The CBC has obtained a copy of the investigator's notes from his interview with Beed.
The notes say Beed was making his rounds that night when he saw the lights on in the pool at King's.
Through the windows, he saw a large person "kind of piggybacking" a smaller person in the shallow end.
By the time he opened the door into the pool area, the two people had separated, with the larger person swimming to the deep end and the smaller person, a boy, climbing up onto the pool deck.
"This kid's looking up at me, absolutely terrified, crouched nude, totally nude," the interview notes say.
Beed told the investigator the boy was "definitely a minor" because of his size, and guessed he was 12 or 13 years old.
The larger person eventually swam over and Beed recognized him as Hankey, who was an assistant professor.
"I remember saying to myself, 'You son of a bitch.'
"He was totally nude, hanging onto the ladder, totally lost for words, and if you've ever talked to the man, he's not a man lost for words."
Beed told Hankey to let him know when he'd locked the pool, and left.
Later that evening, Hankey appeared in the campus police office and told him he had a bad case of gout and that his doctor had recommended swimming. He did not offer an explanation for the boy's presence, and Beed later wondered if Hankey believed he hadn't seen the boy.
Beed wrote in the campus police logbook, "discovered or found Rev. Hankey with male friend swimming nude in the pool."
But the next time he was on duty, that page was missing.
The investigator's notes say Beed told his boss, Keith MacPhail, about what he saw in the pool as well as Greg Mulally, who was dean of men and don of residence at the time.
Word spread quickly, including to adjacent Dalhousie University, where Hankey would also teach classics for many years, including after his formal retirement.
"Found out a week later the entire Dal Faculty Club knew of it," the notes say.
Mullaly, now a retired lawyer living in B.C., said he remembers Beed reporting he'd seen Hankey and an "underaged male who wasn't a student" swimming naked in the pool together.
Mullaly said he remembers telling a more senior staff member at the university about the incident, and, though he doesn't clearly remember who that person was, he believes it was either Henry Roper, the registrar at the time, or possibly Colin Starnes, who was the director of the Foundation Year Program.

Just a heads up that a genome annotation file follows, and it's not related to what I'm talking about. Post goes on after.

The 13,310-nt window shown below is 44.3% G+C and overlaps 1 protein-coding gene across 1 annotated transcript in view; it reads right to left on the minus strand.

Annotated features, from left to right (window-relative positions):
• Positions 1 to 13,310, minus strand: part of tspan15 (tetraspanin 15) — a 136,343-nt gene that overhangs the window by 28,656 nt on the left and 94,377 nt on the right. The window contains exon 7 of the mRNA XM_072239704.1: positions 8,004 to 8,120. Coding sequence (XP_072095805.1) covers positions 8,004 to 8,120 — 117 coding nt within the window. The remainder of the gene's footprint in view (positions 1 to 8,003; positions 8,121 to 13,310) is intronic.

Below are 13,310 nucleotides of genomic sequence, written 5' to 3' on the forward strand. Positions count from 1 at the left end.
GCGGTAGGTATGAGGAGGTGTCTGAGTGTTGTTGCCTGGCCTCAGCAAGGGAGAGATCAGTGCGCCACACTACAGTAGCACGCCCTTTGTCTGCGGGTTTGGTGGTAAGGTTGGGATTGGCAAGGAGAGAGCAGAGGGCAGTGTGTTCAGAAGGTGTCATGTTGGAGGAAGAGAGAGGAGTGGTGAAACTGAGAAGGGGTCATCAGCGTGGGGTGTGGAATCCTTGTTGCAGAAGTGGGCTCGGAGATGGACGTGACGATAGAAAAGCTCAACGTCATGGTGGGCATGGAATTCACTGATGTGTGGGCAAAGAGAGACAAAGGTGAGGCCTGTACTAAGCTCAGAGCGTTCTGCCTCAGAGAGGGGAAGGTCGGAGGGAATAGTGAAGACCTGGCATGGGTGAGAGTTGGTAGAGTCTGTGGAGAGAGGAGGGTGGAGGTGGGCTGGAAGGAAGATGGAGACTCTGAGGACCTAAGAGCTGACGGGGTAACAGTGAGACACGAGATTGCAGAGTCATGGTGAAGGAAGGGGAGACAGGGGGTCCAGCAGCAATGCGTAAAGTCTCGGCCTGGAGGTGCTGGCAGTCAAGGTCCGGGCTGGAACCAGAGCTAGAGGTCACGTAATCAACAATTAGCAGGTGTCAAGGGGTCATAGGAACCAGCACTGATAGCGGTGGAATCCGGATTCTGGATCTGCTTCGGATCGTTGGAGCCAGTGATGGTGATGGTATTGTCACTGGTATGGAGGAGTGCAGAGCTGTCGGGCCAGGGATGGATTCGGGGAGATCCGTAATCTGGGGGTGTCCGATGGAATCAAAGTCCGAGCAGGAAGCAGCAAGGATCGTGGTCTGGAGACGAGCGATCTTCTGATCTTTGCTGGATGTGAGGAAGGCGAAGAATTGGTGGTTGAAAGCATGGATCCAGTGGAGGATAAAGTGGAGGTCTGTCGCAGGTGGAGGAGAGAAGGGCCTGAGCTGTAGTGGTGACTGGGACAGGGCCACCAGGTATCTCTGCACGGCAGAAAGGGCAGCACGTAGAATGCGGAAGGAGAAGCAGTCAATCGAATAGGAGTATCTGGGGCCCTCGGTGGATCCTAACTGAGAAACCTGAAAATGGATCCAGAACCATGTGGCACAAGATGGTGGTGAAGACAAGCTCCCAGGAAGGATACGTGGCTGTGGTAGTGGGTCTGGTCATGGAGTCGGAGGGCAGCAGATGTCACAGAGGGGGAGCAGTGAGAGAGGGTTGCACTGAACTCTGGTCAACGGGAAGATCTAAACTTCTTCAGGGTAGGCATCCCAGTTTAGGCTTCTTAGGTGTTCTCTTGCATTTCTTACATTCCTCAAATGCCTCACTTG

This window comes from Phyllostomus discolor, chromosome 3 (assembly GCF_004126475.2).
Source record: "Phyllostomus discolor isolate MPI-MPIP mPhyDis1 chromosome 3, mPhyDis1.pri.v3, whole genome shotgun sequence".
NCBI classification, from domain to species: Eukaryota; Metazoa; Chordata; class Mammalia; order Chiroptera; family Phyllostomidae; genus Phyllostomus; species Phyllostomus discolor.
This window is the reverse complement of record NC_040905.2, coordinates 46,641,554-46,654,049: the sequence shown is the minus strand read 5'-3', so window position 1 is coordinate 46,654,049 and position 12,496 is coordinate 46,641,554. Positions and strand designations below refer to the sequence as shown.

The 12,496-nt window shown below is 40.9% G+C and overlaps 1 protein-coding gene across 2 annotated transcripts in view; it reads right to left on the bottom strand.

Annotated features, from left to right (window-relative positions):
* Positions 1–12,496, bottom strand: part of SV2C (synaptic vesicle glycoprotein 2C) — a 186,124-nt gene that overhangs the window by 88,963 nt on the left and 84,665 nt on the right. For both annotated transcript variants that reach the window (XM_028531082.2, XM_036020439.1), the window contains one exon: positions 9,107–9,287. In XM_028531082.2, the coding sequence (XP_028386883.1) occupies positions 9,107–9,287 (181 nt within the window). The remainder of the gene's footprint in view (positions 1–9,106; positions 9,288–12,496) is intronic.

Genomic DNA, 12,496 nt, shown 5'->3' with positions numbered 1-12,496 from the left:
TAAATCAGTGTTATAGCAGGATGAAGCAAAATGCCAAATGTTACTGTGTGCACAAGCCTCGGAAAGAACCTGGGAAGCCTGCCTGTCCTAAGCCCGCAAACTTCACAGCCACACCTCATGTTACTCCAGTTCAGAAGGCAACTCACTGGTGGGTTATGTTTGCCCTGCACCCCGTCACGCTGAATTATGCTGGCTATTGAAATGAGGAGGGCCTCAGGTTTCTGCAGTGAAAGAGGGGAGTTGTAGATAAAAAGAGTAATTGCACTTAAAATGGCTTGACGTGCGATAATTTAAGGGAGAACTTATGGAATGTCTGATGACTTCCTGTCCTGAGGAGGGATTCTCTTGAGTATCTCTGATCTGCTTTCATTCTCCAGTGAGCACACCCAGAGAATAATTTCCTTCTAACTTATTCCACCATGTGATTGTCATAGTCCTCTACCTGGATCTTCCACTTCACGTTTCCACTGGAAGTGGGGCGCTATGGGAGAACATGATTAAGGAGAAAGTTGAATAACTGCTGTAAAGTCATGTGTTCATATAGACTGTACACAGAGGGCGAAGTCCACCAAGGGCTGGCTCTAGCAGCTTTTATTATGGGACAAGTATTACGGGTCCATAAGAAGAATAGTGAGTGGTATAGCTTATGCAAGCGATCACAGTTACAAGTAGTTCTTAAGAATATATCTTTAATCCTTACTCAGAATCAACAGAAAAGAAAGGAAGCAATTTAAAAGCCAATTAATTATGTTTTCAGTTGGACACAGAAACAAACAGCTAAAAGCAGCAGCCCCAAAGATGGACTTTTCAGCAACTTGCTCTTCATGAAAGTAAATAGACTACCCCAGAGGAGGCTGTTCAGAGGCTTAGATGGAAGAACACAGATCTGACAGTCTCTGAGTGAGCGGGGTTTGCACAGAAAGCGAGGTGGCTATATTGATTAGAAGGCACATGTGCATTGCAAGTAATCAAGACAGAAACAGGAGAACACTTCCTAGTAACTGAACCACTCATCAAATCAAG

Reached by phone at the end of May, Roper said, "I have absolutely no comment" and hung up the phone.
Starnes told the CBC he never heard of any misconduct allegations against Hankey before a later 1990 allegation that led to Hankey being disciplined by the school.
A Chronicle Herald story published earlier this year said when the president of King's at the time, John Godfrey, learned of the incident in the pool, he asked a senior administrator to speak with Hankey and report back.
The administrator, who was not named in the Herald story, said Hankey swore to him that the incident was completely innocent, and when the administrator reported this to Godfrey, the president ended the probe and wanted no written report.
When the CBC called Godfrey at his home in Toronto in July, a woman who answered the phone said he would not answer any questions about the Hankey allegations.
Mullaly said he never heard back from administration after passing on the report.
"Nobody ever got back to me. Nobody ever said a word," he said.
Beed told the retired RCMP officer that if the school did investigate, it didn't include him — likely the only witness: "They didn't investigate at all. Nobody asked me anything."
Beed said he was afraid of being kicked out of residence, and was intimidated by Hankey, according to the notes, so he didn't report the incident to police.
"I guess I was scared being up there and standing, not only in front of Hankey, but where would the university come in? They're going to protect one of their own … get rid of the big-mouthed kid campus police guy instead of one of our own."
The priest, chastened
In late 1990, a man sat down and hand-wrote an eight-page letter addressed to the bishop of the Anglican Church in Nova Scotia, Arthur Peters.
The letter claimed that Hankey had sexually abused the man for about two years in the late 1970s, beginning when he was in his late teens.
The bishop brought a charge of immorality against Hankey, and a rare ecclesiastical court was convened to adjudicate the matter. The CBC has obtained a copy of the court's decision.
The document said the assaults took place while Hankey and the young man were swimming naked in the pool at the University of King's College.
"I felt Wayne's hand on my genitals," it said, quoting from the man's original letter to the bishop. "It was invariably in the shower that he continued to assault me either orally or manually. At no time did I protest."